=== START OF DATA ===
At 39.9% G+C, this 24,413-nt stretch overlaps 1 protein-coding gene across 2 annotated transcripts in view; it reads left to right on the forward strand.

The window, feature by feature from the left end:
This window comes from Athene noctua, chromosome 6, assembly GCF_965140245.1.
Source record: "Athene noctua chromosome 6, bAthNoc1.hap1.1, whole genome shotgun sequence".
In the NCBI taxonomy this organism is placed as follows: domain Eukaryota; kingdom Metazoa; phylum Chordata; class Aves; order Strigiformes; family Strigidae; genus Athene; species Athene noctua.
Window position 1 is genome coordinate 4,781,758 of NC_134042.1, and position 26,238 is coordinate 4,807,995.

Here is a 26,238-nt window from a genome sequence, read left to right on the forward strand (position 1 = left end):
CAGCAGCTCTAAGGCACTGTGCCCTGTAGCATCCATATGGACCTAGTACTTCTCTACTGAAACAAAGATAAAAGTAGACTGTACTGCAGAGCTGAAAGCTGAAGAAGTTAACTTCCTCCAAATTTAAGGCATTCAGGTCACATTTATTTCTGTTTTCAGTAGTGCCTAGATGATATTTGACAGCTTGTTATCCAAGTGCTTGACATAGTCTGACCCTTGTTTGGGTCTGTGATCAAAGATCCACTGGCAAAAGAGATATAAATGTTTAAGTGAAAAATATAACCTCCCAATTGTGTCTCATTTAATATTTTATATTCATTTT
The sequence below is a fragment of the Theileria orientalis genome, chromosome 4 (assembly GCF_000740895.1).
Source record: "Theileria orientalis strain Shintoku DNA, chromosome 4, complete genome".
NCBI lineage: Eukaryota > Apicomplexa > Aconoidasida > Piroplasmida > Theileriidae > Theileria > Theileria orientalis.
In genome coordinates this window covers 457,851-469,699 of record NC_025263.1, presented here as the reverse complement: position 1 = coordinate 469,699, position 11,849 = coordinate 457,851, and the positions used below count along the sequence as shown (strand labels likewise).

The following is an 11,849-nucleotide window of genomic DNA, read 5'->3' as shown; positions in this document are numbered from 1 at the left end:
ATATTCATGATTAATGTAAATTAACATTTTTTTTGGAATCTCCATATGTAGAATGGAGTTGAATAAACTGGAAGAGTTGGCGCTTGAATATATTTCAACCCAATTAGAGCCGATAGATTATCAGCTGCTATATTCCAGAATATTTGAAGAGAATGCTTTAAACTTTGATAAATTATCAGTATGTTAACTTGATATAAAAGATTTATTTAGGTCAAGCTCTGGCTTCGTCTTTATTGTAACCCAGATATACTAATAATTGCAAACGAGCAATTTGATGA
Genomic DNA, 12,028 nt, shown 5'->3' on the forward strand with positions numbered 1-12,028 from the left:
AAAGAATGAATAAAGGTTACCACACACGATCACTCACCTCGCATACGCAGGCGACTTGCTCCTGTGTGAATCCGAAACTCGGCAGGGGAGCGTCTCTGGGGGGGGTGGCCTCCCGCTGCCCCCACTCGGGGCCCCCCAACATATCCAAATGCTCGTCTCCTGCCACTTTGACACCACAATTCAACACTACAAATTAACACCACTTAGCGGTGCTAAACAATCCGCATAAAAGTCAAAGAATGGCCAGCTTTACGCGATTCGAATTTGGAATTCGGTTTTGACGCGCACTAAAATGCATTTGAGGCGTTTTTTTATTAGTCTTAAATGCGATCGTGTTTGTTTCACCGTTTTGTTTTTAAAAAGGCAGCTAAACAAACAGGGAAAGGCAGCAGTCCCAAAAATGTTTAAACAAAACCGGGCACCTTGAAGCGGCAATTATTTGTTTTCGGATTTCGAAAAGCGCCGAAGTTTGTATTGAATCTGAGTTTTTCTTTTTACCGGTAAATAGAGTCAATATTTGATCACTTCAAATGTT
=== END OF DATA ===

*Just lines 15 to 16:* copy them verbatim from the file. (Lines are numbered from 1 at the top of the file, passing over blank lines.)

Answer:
Genomic DNA, 12,028 nt, shown 5'->3' on the forward strand with positions numbered 1-12,028 from the left:
AAAGAATGAATAAAGGTTACCACACACGATCACTCACCTCGCATACGCAGGCGACTTGCTCCTGTGTGAATCCGAAACTCGGCAGGGGAGCGTCTCTGGGGGGGGTGGCCTCCCGCTGCCCCCACTCGGGGCCCCCCAACATATCCAAATGCTCGTCTCCTGCCACTTTGACACCACAATTCAACACTACAAATTAACACCACTTAGCGGTGCTAAACAATCCGCATAAAAGTCAAAGAATGGCCAGCTTTACGCGATTCGAATTTGGAATTCGGTTTTGACGCGCACTAAAATGCATTTGAGGCGTTTTTTTATTAGTCTTAAATGCGATCGTGTTTGTTTCACCGTTTTGTTTTTAAAAAGGCAGCTAAACAAACAGGGAAAGGCAGCAGTCCCAAAAATGTTTAAACAAAACCGGGCACCTTGAAGCGGCAATTATTTGTTTTCGGATTTCGAAAAGCGCCGAAGTTTGTATTGAATCTGAGTTTTTCTTTTTACCGGTAAATAGAGTCAATATTTGATCACTTCAAATGTT